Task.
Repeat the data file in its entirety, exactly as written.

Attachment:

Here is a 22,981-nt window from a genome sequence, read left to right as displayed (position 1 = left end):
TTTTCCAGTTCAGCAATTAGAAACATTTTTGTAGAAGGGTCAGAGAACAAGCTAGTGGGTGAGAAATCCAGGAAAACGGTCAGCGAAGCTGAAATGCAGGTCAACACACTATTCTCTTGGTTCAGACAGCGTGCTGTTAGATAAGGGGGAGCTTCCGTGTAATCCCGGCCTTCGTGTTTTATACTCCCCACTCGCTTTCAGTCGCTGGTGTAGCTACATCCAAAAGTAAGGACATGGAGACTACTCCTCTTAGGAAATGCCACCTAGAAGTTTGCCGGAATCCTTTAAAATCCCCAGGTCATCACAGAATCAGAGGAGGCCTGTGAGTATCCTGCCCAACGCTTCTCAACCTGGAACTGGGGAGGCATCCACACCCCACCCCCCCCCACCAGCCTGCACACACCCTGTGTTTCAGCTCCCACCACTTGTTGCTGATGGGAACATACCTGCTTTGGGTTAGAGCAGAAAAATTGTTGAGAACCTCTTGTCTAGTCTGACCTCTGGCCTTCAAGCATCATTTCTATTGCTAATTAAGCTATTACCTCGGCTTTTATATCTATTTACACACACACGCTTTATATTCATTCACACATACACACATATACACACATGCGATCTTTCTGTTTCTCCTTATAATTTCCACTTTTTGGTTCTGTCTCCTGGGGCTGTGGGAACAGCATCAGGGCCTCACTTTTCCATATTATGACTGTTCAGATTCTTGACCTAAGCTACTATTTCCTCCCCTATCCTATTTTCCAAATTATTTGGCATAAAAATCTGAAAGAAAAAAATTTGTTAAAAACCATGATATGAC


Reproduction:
Here is a 22,981-nt window from a genome sequence, read left to right as displayed (position 1 = left end):
TTTTCCAGTTCAGCAATTAGAAACATTTTTGTAGAAGGGTCAGAGAACAAGCTAGTGGGTGAGAAATCCAGGAAAACGGTCAGCGAAGCTGAAATGCAGGTCAACACACTATTCTCTTGGTTCAGACAGCGTGCTGTTAGATAAGGGGGAGCTTCCGTGTAATCCCGGCCTTCGTGTTTTATACTCCCCACTCGCTTTCAGTCGCTGGTGTAGCTACATCCAAAAGTAAGGACATGGAGACTACTCCTCTTAGGAAATGCCACCTAGAAGTTTGCCGGAATCCTTTAAAATCCCCAGGTCATCACAGAATCAGAGGAGGCCTGTGAGTATCCTGCCCAACGCTTCTCAACCTGGAACTGGGGAGGCATCCACACCCCACCCCCCCCCACCAGCCTGCACACACCCTGTGTTTCAGCTCCCACCACTTGTTGCTGATGGGAACATACCTGCTTTGGGTTAGAGCAGAAAAATTGTTGAGAACCTCTTGTCTAGTCTGACCTCTGGCCTTCAAGCATCATTTCTATTGCTAATTAAGCTATTACCTCGGCTTTTATATCTATTTACACACACACGCTTTATATTCATTCACACATACACACATATACACACATGCGATCTTTCTGTTTCTCCTTATAATTTCCACTTTTTGGTTCTGTCTCCTGGGGCTGTGGGAACAGCATCAGGGCCTCACTTTTCCATATTATGACTGTTCAGATTCTTGACCTAAGCTACTATTTCCTCCCCTATCCTATTTTCCAAATTATTTGGCATAAAAATCTGAAAGAAAAAAATTTGTTAAAAACCATGATATGAC